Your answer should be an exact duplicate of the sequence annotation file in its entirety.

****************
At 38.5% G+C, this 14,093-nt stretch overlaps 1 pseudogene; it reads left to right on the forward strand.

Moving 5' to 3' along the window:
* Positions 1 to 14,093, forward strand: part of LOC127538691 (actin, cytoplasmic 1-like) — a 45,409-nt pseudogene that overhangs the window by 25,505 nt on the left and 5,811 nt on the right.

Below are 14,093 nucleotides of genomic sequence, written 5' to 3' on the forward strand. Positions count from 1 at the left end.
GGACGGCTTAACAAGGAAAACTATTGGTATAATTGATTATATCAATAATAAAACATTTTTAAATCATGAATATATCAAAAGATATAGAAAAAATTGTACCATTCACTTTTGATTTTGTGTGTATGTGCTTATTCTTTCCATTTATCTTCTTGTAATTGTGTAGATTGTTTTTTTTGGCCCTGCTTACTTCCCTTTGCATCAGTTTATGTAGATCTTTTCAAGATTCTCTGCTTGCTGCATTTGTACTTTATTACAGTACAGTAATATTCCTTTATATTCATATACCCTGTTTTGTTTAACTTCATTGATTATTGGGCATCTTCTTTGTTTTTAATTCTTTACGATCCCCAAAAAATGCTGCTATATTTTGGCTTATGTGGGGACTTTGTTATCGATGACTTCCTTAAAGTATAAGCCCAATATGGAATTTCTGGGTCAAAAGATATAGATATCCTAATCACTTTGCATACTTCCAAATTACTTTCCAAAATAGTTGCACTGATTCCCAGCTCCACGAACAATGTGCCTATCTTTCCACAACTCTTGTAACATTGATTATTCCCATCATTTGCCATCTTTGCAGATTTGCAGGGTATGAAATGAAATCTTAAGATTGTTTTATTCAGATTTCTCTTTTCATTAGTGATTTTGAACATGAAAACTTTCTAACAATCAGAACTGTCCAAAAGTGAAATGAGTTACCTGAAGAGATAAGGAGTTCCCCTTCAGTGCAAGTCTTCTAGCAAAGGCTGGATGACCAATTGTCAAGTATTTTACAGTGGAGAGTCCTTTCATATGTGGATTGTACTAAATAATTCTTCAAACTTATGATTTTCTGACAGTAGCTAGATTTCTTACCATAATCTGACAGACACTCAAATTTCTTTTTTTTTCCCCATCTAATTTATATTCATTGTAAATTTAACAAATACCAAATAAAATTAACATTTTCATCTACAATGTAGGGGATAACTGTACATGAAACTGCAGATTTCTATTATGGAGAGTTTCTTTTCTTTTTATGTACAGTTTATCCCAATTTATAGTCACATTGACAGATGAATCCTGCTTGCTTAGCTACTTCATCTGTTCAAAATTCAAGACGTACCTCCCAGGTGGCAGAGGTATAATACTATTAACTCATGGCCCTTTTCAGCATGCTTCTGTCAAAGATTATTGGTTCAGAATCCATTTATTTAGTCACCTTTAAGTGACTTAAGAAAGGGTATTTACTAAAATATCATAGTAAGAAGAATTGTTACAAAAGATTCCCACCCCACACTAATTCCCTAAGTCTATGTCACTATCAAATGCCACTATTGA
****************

At 38.5% G+C, this 14,093-nt stretch overlaps 1 pseudogene; it reads left to right on the forward strand.

Moving 5' to 3' along the window:
* Positions 1 to 14,093, forward strand: part of LOC127538691 (actin, cytoplasmic 1-like) — a 45,409-nt pseudogene that overhangs the window by 25,505 nt on the left and 5,811 nt on the right.

Below are 14,093 nucleotides of genomic sequence, written 5' to 3' on the forward strand. Positions count from 1 at the left end.
GGACGGCTTAACAAGGAAAACTATTGGTATAATTGATTATATCAATAATAAAACATTTTTAAATCATGAATATATCAAAAGATATAGAAAAAATTGTACCATTCACTTTTGATTTTGTGTGTATGTGCTTATTCTTTCCATTTATCTTCTTGTAATTGTGTAGATTGTTTTTTTTGGCCCTGCTTACTTCCCTTTGCATCAGTTTATGTAGATCTTTTCAAGATTCTCTGCTTGCTGCATTTGTACTTTATTACAGTACAGTAATATTCCTTTATATTCATATACCCTGTTTTGTTTAACTTCATTGATTATTGGGCATCTTCTTTGTTTTTAATTCTTTACGATCCCCAAAAAATGCTGCTATATTTTGGCTTATGTGGGGACTTTGTTATCGATGACTTCCTTAAAGTATAAGCCCAATATGGAATTTCTGGGTCAAAAGATATAGATATCCTAATCACTTTGCATACTTCCAAATTACTTTCCAAAATAGTTGCACTGATTCCCAGCTCCACGAACAATGTGCCTATCTTTCCACAACTCTTGTAACATTGATTATTCCCATCATTTGCCATCTTTGCAGATTTGCAGGGTATGAAATGAAATCTTAAGATTGTTTTATTCAGATTTCTCTTTTCATTAGTGATTTTGAACATGAAAACTTTCTAACAATCAGAACTGTCCAAAAGTGAAATGAGTTACCTGAAGAGATAAGGAGTTCCCCTTCAGTGCAAGTCTTCTAGCAAAGGCTGGATGACCAATTGTCAAGTATTTTACAGTGGAGAGTCCTTTCATATGTGGATTGTACTAAATAATTCTTCAAACTTATGATTTTCTGACAGTAGCTAGATTTCTTACCATAATCTGACAGACACTCAAATTTCTTTTTTTTTCCCCATCTAATTTATATTCATTGTAAATTTAACAAATACCAAATAAAATTAACATTTTCATCTACAATGTAGGGGATAACTGTACATGAAACTGCAGATTTCTATTATGGAGAGTTTCTTTTCTTTTTATGTACAGTTTATCCCAATTTATAGTCACATTGACAGATGAATCCTGCTTGCTTAGCTACTTCATCTGTTCAAAATTCAAGACGTACCTCCCAGGTGGCAGAGGTATAATACTATTAACTCATGGCCCTTTTCAGCATGCTTCTGTCAAAGATTATTGGTTCAGAATCCATTTATTTAGTCACCTTTAAGTGACTTAAGAAAGGGTATTTACTAAAATATCATAGTAAGAAGAATTGTTACAAAAGATTCCCACCCCACACTAATTCCCTAAGTCTATGTCACTATCAAATGCCACTATTGA